This Power of Attorney may be revoked or terminated by me at any time by providing written notice to my Agent.
This Power of Attorney shall be governed by the laws of the State of New Hampshire.

Any person, including my agent, may rely upon the validity of this power of attorney or a copy of it unless that person knows it has terminated or is invalid.

Dated ____________________, _____, at _________, New Hampshire.


Address: _________
Telephone Number: _________
Email Address: _________



State of New Hampshire
_________ County

This document was acknowledged before me on _______________.

by ___________________________________

(Seal, if any)

Signature of Notary: __________________________________

My commission expires: _______________________________
Agent's Duties

When you accept the authority granted under this power of attorney, a special legal relationship is created between you and the principal. This relationship imposes upon you legal duties that continue until you resign or the power of attorney is terminated or revoked. You must:

(1) Do what you know the principal reasonably expects you to do with the principal's property or, if you do not know the principal's expectations, act in the principal's best interest;

(2) Act in good faith;

(3) Do nothing beyond the authority granted in this power of attorney; and

(4) Disclose your identity as an agent whenever you act for the principal by writing or printing the name of the principal and signing your own name as "agent" in the following manner:

(Principal's Name) by (Your Signature) as Agent

Unless the Special Instructions in this power of attorney state otherwise, you must also:

(1) Act loyally for the principal's benefit;

(2) Avoid conflicts that would impair your ability to act in the principal's best interest;

(3) Act with care, competence, and diligence;

(4) Keep a record of all receipts, disbursements, and transactions made on behalf of the principal;

(5) Cooperate with any person that has authority to make health-care decisions for the principal to do what you know the principal reasonably expects or, if you do not know the principal's expectations, to act in the principal's best interest; and

(6) Attempt to preserve the principal's estate plan if you know the plan and preserving the plan is consistent with the principal's best interest.
Termination of Agent's Authority
You must stop acting on behalf of the principal if you learn of any event that terminates this power of attorney or your authority under this power of attorney. Events that terminate a power of attorney or your authority to act under a power of attorney include:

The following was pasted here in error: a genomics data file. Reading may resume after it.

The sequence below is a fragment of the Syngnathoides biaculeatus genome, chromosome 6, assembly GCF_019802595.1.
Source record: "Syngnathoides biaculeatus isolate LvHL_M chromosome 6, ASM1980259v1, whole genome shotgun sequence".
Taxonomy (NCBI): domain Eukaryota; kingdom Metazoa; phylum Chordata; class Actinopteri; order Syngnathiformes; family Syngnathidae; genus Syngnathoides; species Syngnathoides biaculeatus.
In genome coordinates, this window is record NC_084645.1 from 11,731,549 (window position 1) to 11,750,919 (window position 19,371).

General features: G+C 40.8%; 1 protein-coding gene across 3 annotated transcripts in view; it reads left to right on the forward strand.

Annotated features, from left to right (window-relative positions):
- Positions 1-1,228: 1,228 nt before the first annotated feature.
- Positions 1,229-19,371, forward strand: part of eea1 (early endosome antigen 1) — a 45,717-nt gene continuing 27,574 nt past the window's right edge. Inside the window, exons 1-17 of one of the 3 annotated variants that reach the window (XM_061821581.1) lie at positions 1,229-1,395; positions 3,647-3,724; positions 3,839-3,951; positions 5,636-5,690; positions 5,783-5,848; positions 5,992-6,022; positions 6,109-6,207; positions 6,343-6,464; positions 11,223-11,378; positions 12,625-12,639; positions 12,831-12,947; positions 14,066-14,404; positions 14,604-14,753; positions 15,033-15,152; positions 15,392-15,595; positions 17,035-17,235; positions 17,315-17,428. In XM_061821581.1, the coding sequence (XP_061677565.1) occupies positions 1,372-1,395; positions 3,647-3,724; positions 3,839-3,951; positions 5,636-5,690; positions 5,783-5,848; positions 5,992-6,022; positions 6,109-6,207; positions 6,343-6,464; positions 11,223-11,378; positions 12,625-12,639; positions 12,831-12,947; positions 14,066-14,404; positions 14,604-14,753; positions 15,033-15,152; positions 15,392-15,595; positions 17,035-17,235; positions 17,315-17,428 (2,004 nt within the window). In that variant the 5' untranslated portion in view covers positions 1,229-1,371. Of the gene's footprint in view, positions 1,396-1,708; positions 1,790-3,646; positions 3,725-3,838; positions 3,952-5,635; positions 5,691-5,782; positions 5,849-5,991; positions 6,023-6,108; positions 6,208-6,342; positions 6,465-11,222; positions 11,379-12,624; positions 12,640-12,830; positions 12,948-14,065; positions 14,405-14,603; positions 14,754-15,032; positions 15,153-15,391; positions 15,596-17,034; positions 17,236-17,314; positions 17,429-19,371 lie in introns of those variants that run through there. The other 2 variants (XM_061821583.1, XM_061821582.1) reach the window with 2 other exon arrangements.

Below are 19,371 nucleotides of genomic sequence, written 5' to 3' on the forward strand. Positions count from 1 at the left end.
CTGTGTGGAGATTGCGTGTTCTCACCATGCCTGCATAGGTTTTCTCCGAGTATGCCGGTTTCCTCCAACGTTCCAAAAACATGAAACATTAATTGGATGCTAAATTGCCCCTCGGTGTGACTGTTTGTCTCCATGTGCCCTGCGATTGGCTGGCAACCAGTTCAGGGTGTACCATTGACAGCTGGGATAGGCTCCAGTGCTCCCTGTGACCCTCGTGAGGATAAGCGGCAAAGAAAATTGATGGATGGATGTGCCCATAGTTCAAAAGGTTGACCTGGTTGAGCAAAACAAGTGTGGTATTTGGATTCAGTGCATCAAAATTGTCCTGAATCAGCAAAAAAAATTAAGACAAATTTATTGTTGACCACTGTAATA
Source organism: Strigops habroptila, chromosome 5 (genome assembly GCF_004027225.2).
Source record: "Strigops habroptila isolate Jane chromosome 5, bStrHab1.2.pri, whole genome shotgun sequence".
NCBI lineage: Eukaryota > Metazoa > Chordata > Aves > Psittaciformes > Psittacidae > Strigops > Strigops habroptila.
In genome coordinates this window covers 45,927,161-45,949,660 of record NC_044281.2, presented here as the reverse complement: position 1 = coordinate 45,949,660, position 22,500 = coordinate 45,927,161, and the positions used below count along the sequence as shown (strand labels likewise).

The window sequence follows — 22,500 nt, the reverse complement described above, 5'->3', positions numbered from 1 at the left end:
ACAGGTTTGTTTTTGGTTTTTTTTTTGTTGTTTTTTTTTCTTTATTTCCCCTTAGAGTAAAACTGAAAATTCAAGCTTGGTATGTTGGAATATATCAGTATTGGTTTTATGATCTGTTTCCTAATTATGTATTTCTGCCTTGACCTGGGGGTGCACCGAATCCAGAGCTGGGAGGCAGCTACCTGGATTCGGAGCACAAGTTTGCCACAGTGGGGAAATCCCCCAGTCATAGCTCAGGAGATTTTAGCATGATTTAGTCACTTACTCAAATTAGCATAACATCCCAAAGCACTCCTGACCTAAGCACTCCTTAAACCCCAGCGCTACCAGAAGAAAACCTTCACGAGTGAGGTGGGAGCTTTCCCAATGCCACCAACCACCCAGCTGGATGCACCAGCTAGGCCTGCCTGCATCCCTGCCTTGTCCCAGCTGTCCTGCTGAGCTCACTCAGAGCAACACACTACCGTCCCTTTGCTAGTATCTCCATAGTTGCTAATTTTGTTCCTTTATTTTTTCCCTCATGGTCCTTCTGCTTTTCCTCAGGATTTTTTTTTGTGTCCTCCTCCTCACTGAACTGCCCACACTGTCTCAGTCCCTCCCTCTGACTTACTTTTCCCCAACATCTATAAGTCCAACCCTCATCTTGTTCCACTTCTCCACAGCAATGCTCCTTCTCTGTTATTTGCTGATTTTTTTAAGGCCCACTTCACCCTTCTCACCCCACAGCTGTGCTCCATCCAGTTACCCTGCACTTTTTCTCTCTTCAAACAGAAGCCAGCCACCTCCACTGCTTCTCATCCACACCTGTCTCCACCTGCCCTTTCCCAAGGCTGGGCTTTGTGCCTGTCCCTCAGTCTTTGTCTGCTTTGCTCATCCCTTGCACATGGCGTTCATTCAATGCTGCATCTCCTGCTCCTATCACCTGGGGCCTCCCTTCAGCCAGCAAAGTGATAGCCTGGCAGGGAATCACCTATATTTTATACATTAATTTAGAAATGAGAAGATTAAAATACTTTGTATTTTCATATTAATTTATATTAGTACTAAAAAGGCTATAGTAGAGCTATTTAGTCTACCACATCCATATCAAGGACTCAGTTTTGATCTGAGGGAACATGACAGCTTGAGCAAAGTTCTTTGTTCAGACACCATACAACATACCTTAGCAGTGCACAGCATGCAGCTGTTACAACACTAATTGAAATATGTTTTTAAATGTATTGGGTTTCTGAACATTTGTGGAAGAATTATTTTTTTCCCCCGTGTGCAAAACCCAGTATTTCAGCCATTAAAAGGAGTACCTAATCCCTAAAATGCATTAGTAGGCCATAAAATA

(1) Death of the principal;

(2) The principal's revocation of the power of attorney or your authority;

(3) The occurrence of a termination event stated in the power of attorney;

(4) The purpose of the power of attorney is fully accomplished; or

(5) If you are married to the principal, legal action is filed with a court to end your marriage, or for your legal separation, unless the Special Instructions in this power of attorney state that such an action will not terminate your authority.
Liability of Agent
The meaning of the authority granted to you is defined in the Uniform Power of Attorney Act. If you violate the Uniform Power of Attorney Act or act outside the authority granted, you may be liable for any damages caused by your violation.
If there is anything about this document or your duties that you do not understand, you should seek legal advice.
You will have no authority to act as an agent under this Power of Attorney until you sign and affix this acknowledgment to the Power of Attorney.

I, _________, have read the attached power of attorney and I am the person(s) identified as the agent(s) for the principal. I hereby acknowledge that when I act as an agent I am given power under the power of attorney to make decisions about money, property, or both belonging to the principal, and to spend the principal's money, property, or both on the principal's behalf, in accordance with the terms of the power of attorney. When acting as an agent, I have duties (called "fiduciary duties") to act in the principal's best interest, to act in good faith, and to act only within the scope of authority granted in the power of attorney, as well as other duties imposed by law to the extent not provided otherwise in the power of attorney. As an agent, I am not entitled to use the money or property for my own benefit or to make gifts to myself or others unless the power of attorney specifically gives me the authority to do so. As an agent, my authority under the power of attorney will end when the principal dies, and I will not have the authority to manage or dispose of any property or administer the estate of the principal. If I violate a fiduciary duty under the power of attorney, I may be liable for damages and may be subject to criminal prosecution. If there is anything about this power of attorney, or my duties under it, that I do not understand, I understand that I should seek professional advice.

_________'s SignatureDate

Agent's Name Printed
Agent's Address